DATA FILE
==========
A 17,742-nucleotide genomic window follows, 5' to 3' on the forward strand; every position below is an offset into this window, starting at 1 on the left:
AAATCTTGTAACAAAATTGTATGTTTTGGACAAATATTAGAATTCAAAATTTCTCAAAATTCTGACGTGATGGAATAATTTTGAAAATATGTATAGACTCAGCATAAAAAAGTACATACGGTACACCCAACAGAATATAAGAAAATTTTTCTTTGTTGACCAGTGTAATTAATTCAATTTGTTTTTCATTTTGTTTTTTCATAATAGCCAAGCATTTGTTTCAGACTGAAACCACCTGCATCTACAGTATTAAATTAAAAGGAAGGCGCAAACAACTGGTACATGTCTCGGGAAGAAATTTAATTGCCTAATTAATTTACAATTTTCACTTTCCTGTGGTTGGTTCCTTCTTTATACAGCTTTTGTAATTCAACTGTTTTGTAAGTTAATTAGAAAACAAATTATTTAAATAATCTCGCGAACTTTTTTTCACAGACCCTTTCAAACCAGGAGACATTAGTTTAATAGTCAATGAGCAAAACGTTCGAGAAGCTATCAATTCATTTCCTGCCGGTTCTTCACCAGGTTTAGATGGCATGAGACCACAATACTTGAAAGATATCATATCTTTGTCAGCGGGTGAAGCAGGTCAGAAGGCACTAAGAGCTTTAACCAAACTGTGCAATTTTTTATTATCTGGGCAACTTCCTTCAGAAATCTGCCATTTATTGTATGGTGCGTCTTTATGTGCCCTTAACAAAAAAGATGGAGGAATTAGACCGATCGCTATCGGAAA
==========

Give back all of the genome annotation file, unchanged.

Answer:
A 17,742-nucleotide genomic window follows, 5' to 3' on the forward strand; every position below is an offset into this window, starting at 1 on the left:
AAATCTTGTAACAAAATTGTATGTTTTGGACAAATATTAGAATTCAAAATTTCTCAAAATTCTGACGTGATGGAATAATTTTGAAAATATGTATAGACTCAGCATAAAAAAGTACATACGGTACACCCAACAGAATATAAGAAAATTTTTCTTTGTTGACCAGTGTAATTAATTCAATTTGTTTTTCATTTTGTTTTTTCATAATAGCCAAGCATTTGTTTCAGACTGAAACCACCTGCATCTACAGTATTAAATTAAAAGGAAGGCGCAAACAACTGGTACATGTCTCGGGAAGAAATTTAATTGCCTAATTAATTTACAATTTTCACTTTCCTGTGGTTGGTTCCTTCTTTATACAGCTTTTGTAATTCAACTGTTTTGTAAGTTAATTAGAAAACAAATTATTTAAATAATCTCGCGAACTTTTTTTCACAGACCCTTTCAAACCAGGAGACATTAGTTTAATAGTCAATGAGCAAAACGTTCGAGAAGCTATCAATTCATTTCCTGCCGGTTCTTCACCAGGTTTAGATGGCATGAGACCACAATACTTGAAAGATATCATATCTTTGTCAGCGGGTGAAGCAGGTCAGAAGGCACTAAGAGCTTTAACCAAACTGTGCAATTTTTTATTATCTGGGCAACTTCCTTCAGAAATCTGCCATTTATTGTATGGTGCGTCTTTATGTGCCCTTAACAAAAAAGATGGAGGAATTAGACCGATCGCTATCGGAAA